China is using popular professional networking website LinkedIn to recruit spies.
LinkedIn has 560 million active members from across the globe.
LinkedIn is a business and employment-oriented service that operates via websites and mobile apps. employers posting jobs and job seekers posting their CVs. As of 2015, most of the company's revenue came from selling access to information about its members to recruiters and sales professionals.
LinkedIn has evolved to suit the growing need for reliable networking and it enables employers to approach potential employees with opportunities based on their public profile. Unlike Facebook or Twitter, there is no pre-condition for establishing a new “connection”, therefore it is easy to contact complete strangers.
LinkedIn has been alerted by the US government’s national counter-intelligence and security Centre about a “super aggressive” Chinese campaign to contact thousands of LinkedIn users who have access to confidential material. This is in addition to foreign hackers using Facebook, Google and Twitter during the 2016 US President elections to spread misinformation or “fake news”.
Read more about our extensive analysis on Facebook’s response to foreign intervention in the 2016 election here.
The new US alert follows similar ones made by the German and British authorities. The German intelligence agency said late last year that Chinese spies had targeted 10,000 German LinkedIn users, and the UK’s MI5 drew attention to the practice in 2015.
William Evanina, director of the US government’s national counter-intelligence and security centre said that LinkedIn should follow the examples of Google, Facebook and Twitter to crack down on fake accounts. A popular suggestion was LinkedIn should cancel fake accounts like Twitter has done this year.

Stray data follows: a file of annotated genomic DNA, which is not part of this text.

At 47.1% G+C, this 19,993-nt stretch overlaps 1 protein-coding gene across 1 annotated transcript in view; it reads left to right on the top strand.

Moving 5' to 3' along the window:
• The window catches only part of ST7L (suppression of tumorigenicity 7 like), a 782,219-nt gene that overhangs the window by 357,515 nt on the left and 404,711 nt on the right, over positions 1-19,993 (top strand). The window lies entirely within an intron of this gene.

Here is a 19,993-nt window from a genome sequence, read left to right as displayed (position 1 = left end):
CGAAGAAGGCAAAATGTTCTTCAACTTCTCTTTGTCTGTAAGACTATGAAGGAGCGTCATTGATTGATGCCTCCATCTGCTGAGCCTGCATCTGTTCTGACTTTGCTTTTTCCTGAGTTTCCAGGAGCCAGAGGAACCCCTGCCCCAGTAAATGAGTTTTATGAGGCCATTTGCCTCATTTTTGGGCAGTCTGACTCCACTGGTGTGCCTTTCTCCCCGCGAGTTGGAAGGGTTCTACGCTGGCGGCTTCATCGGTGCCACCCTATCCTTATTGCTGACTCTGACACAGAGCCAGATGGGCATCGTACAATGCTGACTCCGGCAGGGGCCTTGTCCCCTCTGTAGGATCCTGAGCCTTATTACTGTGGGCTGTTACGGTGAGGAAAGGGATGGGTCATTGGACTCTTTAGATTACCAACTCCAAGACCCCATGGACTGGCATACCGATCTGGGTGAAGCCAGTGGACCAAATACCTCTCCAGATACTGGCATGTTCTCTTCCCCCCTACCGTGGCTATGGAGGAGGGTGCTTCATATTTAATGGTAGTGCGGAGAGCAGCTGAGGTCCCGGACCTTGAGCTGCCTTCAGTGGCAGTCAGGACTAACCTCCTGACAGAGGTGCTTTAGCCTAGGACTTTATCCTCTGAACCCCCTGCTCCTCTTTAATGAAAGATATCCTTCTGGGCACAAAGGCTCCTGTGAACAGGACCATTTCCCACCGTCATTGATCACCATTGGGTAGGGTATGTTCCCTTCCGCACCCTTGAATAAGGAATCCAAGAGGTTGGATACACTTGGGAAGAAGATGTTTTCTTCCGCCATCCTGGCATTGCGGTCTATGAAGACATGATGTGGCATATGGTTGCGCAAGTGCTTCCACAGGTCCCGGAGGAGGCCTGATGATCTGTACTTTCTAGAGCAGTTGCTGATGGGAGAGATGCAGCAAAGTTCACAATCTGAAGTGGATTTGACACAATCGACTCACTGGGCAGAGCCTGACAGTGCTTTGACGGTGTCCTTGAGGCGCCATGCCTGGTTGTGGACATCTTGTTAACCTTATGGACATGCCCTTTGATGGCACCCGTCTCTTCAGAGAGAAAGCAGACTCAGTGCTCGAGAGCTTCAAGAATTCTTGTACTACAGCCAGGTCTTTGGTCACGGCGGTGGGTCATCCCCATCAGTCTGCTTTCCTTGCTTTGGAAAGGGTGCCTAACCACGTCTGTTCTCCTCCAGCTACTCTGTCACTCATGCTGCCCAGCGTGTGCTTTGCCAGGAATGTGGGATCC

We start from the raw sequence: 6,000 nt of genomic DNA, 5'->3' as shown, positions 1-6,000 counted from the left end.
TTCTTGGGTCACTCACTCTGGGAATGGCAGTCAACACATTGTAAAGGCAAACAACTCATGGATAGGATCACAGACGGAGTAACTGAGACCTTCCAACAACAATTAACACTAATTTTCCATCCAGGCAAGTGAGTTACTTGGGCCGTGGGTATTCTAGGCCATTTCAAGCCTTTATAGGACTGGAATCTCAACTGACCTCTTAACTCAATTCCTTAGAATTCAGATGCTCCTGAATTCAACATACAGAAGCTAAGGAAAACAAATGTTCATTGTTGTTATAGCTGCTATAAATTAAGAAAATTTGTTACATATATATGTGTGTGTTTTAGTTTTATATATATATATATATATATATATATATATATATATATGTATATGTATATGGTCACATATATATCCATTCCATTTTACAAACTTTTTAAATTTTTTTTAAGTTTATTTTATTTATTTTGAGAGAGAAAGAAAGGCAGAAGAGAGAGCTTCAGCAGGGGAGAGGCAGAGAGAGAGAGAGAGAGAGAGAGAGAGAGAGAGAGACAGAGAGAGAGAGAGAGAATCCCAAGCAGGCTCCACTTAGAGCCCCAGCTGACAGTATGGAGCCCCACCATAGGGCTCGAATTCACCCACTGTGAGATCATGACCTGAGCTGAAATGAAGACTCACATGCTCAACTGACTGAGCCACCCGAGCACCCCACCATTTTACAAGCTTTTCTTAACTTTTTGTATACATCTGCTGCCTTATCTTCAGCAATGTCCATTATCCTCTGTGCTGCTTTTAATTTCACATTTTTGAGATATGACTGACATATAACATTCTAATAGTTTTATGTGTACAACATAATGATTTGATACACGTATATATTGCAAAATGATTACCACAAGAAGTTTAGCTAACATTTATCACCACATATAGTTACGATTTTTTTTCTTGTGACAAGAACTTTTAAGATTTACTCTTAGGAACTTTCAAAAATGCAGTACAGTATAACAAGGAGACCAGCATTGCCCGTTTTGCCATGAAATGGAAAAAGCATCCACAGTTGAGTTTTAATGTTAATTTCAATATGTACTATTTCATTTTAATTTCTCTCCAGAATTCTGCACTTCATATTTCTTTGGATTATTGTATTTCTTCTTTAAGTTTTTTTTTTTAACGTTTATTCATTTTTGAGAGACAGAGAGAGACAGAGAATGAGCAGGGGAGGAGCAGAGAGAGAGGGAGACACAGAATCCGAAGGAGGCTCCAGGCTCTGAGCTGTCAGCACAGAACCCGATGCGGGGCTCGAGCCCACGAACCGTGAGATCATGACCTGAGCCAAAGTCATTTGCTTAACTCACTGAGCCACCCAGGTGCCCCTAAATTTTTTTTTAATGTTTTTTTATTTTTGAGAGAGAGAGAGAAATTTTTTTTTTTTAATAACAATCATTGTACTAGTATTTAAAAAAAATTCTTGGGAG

LinkedIn confirmed it had been working with US law enforcement to tackle the Chinese campaign. Paul Rockwell, the company’s head of trust and safety, said it has a threat intelligence team that focuses on the prevention, detection and mitigation of “bad activity”.
LinkedIn said it is seeing some cases of fraudulent activity by nation states. Earlier this month, it said it had taken down 40 accounts that appeared to be trying to connect with people involved in political organizations. LinkedIn is one of the only major US tech platforms to operate in China, where it has a joint venture.
However, the networking site said it has so far escaped being used for disinformation campaigns, like those thought to be conducted by Russia and Iran on Facebook, Google’s YouTube and Twitter.
LinkedIn does not have the same degree of virality as many other social networks. It is less effective at spreading misinformation or fake news quickly. However, it generates revenue by selling subscriptions to recruiters, making it easy to reach out to strangers with job offers.
Google, Facebook and Twitter are all due to testify before the Senate Intelligence Committee next week. They will be quizzed on their efforts to combat manipulation campaigns designed to sow political division ahead of the US midterm elections in November.
LinkedIn has so far not been called to testify on problems related to fake accounts.
Our assessment is that China’s continued use of American websites to recruit operatives is a serious threat to the security of the world, not just the US. The very nature of networking sites enables organizations to quickly spread misinformation. We feel that the Senate Intelligence Committee Hearing, scheduled for next week, will provide the US with a path to fixing such critical issues.